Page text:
But all this requires that we, the voting public, understand what has occurred, how much it's going to cost us and then be willing to throw the bums out. Sadly, I've been in politics too long to expect such a thing to happen. People who are the recipients of such government largess will continue to elect those who provide it, while the rest of us foot the bill. And the media and those same elected officials will gleefully tell us how much better off we are now that government has saved us, while we sink further into socialism and a government-dependent society.


gordon gekko said...


I'm surprised with your thoughts on these bailouts. Personally I think it's great.



Tim Higgins said...


History has proved to us that Government on every level is unable to run a business, let alone control a free market economy. It is government interference with the free market that by and large created this situation. The creation of Fannie Mae and Freddie Mac in the first place, the congressional influence to protect this failing institution from proper oversight, and now the imposition of massive government bureaucracy to fix a situation that they created simply show the only that they only have one answer to any question. That answer is more government.

We will now never know if the economy could or would have corrected itself, since no one will be able to ignore "the elephant in the room". We have created an even more massive governmental presence in our lives from this day forward, and taken a giant leap away the principles that have made this the strongest economy in the world.

Norma said...

Yesterday I blogged about the tax money we've been wasting the last 10-15 years, and wondered if it would continue on top of this. I think I saw $20 million annually for counseling on predatory lending, while the banks were being forced through a quota system to make more and more risky mortgages! How's that for keeping the bureaucrats employed!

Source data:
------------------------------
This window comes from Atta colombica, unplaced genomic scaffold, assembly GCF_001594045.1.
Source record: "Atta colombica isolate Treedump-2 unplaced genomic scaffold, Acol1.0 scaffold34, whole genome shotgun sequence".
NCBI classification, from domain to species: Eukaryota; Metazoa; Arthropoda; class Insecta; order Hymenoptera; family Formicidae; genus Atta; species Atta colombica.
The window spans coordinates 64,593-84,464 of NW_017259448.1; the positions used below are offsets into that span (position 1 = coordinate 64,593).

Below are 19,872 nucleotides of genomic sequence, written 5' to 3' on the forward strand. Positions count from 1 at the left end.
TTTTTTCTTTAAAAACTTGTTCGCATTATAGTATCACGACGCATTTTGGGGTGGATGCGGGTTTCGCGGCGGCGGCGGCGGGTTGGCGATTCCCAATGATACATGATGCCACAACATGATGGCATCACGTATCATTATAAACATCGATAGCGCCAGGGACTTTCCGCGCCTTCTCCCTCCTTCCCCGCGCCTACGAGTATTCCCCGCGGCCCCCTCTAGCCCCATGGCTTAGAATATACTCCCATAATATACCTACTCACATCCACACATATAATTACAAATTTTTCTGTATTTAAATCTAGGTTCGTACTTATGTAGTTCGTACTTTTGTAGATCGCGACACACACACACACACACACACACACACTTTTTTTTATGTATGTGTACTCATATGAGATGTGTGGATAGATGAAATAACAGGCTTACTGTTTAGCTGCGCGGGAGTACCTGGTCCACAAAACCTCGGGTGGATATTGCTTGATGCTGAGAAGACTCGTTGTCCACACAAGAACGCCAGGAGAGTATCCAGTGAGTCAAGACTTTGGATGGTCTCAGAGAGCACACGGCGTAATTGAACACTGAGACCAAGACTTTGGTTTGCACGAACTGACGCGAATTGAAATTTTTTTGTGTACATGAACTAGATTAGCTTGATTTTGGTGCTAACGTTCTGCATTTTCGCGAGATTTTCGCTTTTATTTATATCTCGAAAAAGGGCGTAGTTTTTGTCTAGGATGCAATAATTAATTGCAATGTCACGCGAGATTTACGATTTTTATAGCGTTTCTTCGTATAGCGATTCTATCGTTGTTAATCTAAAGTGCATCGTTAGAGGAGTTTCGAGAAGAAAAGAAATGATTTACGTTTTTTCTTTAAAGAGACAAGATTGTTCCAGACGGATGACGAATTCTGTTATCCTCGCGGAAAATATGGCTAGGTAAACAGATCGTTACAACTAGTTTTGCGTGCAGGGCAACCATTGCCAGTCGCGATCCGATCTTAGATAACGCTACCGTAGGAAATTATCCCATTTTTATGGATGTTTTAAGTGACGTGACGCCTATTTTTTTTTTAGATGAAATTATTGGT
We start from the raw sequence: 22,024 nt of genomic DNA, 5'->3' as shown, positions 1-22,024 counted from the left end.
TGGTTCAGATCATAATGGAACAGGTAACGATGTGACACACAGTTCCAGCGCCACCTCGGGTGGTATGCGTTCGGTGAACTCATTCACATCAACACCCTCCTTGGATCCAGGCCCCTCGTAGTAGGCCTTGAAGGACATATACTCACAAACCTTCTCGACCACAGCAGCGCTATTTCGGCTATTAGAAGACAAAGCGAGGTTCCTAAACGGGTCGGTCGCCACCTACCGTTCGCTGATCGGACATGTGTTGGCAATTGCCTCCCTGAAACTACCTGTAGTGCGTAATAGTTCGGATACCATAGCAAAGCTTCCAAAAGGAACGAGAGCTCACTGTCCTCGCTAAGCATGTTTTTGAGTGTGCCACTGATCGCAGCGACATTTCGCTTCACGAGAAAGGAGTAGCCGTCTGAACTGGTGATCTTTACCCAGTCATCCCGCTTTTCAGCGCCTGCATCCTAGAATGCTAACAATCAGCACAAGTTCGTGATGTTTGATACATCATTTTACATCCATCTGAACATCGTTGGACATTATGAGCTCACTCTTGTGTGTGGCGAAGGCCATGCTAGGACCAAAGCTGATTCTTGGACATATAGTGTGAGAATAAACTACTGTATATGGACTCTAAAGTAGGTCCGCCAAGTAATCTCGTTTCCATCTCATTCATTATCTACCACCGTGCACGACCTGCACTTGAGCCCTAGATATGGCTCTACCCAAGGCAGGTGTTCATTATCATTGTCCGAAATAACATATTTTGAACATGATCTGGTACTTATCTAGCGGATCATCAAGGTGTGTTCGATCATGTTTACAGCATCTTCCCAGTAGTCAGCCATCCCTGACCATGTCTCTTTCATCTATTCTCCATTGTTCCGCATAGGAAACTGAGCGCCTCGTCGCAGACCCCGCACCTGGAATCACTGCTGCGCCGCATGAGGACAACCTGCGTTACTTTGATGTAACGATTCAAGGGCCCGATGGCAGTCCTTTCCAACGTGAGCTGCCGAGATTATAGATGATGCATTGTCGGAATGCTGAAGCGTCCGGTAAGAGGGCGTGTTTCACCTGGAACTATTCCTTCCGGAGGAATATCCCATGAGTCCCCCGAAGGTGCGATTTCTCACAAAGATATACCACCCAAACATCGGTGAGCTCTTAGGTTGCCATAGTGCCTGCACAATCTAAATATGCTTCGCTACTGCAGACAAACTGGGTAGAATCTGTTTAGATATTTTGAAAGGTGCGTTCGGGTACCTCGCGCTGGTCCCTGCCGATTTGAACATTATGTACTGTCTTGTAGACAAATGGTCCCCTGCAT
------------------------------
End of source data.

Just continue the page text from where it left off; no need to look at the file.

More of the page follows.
In just one program, CHIP, Ohio already gets $25 million. I wonder just how much of the "poverty is moving to the suburbs" was caused by the gov't social engineering of housing moving people from urban neighborhoods where the poor had a network of organizations, families and churches to high mortgages in the suburbs.

Robin said...

Wasn't McCain one of those idiots who was also pushing this bill?

Maggie Thurber said...

Robin - both McCain and Obama voted in favor of it. Not sure either 'pushed' it, but left that role to the party leaders in the House and Senate.

David said...

Ohio’s Governor, Ted Strickland, is on a movement to convince the people in his state to vote in favor of House Bill 545. Despite the voice of the people earlier this year, this bill would put a cap on annual interest rates that no fax payday loan lenders can charge up to 36 percent. For every $100 that a lender issues to a customer, they make a pitiful dollar and some change. That means there would be no money-making in this industry at all and House Bill 545 will drive the entire industry out of the state. In addition to that, Democratic presidential candidate, Barack Obama, is also supporting this action. Obama has gone record stating that if he does win the White House, he will follow through with his wishes to impose Strickland’s interest rate cap nationally. In return, what alternative will the offer the people when they are stuck trying to make ends meet? Hitting rock bottom is almost inevitable. This expresses the importance of having your voice heard.